By Rich Fisher
It’s said that a person will always remember exactly where they were when receiving news of a monumental happening. Julie Reisig is no different when it came to such an event in her own little corner of the world.
The veteran Bordentown Regional High School field hockey coach has the moment frozen in time, the moment she learned that two enterprising women were about to provide her with a feeder system in the form of the new Bordentown Field Hockey League.
“Champagne didn’t enter my mind, but my reaction was sheer gratitude,” she said with a laugh. “I know exactly where I was and what I was doing when I found out. It was the third week in July (2015) on the (BRHS) field hockey turf, and I was wrapping up a weeklong field hockey camp we run through Community District Alliance (CDA) for the local youth.”
A parent asked Reisig if she could hand out flyers about the league, explaining that the plan was to spend a year fundraising, gauging interest and exploring facility options.
“I was thrilled to say the least, and have been spreading the word to everyone since,” Reisig said.
The Bordentown Field Hockey League, a recreation league for grades K-8, is the brain child of Fieldsboro resident Jamie Augustyn, a former player at Steinert who had a career at Mary Washington College cut short due to injury. She has two children, Nathan, 8, and Riley, 10. Riley plays field hockey.
Augustyn’s route to founding the new league had many twists and turns.
Augustyn was diagnosed with Type 1 Diabetes just after her 23rd birthday. She and her first husband had children early in their marriage, as it advised for diabetics to have children at a young age. After divorcing when Nathan was 3, Augustyn, who is now engaged, used her time as a single mom to introduce Riley to the sport she loves.
“In the back of my head, I was always thinking how important those years of playing field hockey were,” she said. “Field hockey gave me that confidence I needed as a young girl going into high school. I made friends, we bonded over grueling practices and weeklong camp stays in the summer. I would spend hours on end in the back yard with my collie, Maggie, practicing skills and shooting on goal.”
Augustyn said she did it because she loved it, not because she had to. She tried dancing, but it didn’t click like field hockey did.
She was good at the sport, which always helps, and her admitted low self-esteem got a huge boost. Knowing what athletics have done for her, she backs Nathan and Riley in all their endeavors.
“I have coached soccer, basketball and been involved with both my kids along the way, as I will support them anyway I can,” she said. “But field hockey, at least to me, is just different. It is special. Kids haven’t been playing since they were three, for the most part. Travel teams haven’t taken over the sport yet like soccer and softball. It is still kind of untouched.”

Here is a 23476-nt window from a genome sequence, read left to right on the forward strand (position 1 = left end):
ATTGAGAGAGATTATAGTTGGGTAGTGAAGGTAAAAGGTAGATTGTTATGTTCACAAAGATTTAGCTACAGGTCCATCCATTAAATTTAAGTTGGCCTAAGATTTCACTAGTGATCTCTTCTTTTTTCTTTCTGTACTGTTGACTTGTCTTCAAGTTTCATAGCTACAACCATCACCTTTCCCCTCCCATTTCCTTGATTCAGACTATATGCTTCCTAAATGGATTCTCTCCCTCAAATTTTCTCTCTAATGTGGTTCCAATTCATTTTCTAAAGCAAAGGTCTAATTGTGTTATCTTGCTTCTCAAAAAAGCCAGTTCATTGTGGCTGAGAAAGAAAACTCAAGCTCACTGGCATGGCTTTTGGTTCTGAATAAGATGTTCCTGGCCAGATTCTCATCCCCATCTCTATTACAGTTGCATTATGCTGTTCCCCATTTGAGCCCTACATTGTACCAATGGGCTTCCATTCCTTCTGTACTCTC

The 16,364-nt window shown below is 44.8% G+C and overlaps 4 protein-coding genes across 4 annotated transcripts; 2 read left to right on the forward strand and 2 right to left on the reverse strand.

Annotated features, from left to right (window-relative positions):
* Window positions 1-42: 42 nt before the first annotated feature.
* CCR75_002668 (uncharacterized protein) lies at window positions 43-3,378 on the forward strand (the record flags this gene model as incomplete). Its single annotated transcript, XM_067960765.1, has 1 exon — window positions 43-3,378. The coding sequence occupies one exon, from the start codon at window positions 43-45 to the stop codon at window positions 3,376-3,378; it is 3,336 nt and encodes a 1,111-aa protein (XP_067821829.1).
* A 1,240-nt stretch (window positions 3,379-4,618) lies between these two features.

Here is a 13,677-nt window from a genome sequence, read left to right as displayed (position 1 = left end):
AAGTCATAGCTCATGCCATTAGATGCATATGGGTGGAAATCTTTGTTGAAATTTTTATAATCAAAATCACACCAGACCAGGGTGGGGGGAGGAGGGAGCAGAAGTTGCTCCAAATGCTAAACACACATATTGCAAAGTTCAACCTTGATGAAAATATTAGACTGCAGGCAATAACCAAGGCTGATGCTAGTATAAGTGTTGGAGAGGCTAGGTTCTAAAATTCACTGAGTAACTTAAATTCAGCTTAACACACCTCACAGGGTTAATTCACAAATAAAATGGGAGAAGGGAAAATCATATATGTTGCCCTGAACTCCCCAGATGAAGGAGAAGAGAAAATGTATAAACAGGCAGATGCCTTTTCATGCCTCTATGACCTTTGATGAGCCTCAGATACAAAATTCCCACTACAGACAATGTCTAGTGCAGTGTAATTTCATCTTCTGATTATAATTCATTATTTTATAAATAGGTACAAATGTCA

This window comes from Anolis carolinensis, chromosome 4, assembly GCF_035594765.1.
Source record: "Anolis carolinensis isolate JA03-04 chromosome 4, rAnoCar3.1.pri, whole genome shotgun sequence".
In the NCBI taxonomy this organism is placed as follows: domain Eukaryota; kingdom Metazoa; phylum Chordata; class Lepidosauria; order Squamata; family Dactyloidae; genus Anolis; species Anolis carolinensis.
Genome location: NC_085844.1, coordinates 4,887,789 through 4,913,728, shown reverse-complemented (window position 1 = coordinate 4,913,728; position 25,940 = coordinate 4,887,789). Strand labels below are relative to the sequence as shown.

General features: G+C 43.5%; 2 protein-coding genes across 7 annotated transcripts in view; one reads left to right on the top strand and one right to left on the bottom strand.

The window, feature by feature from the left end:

After Riley went to field hockey camp, she became hooked and Augustyn wanted to get her involved in a league. But there were only travel leagues available, which meant driving all over the state. As an accountant for an international, family-owned construction firm, her time was limited.
She then noticed a good turnout for the field hockey portion of the Bordentown CDA camp last summer, and that inspired her to “make this happen” in Bordentown.
Augustyn put out flyers to see if there would be interest and got encouraging feedback. At that point she met Reisig, who immediately pledged her support and has provided a wealth of information and guidance since last year.
Augustyn took the plunge in September and became founder and president of the BFHL. She attended town meetings, gathered information, set up a Facebook page and started seeking help. Although there was great interest, no one could offer the time it took until Kim Crowell reached out to Augustyn. They knew each other from their daughters playing softball together.
“I contacted Jamie after learning about the potential start from Julie Reisig,” Crowell said. “At one of the softball games we started making our first agenda for what would be our first official Board of Directors meeting.”
Crowell hails from Dover-Foxcroft, Maine and in 1996 moved to Bordentown, were she resides as a stay-at-home mom with husband Matt and daughters Jadyn and Haley. Crowell played field hockey in middle school and high school, and immediately threw herself into the Bordentown endeavor.
“I was so excited to finally have a partner,” Augustyn said. “Kim jumped in feet first as our vice-president and was really the catalyst we needed to get the league in motion. She has definitely been an intricate part in the process, probably more of a co-founder then just a board member.”
While Augustyn focuses on the marketing, the financial aspect and handling the paperwork, Crowell “really handles everything else.”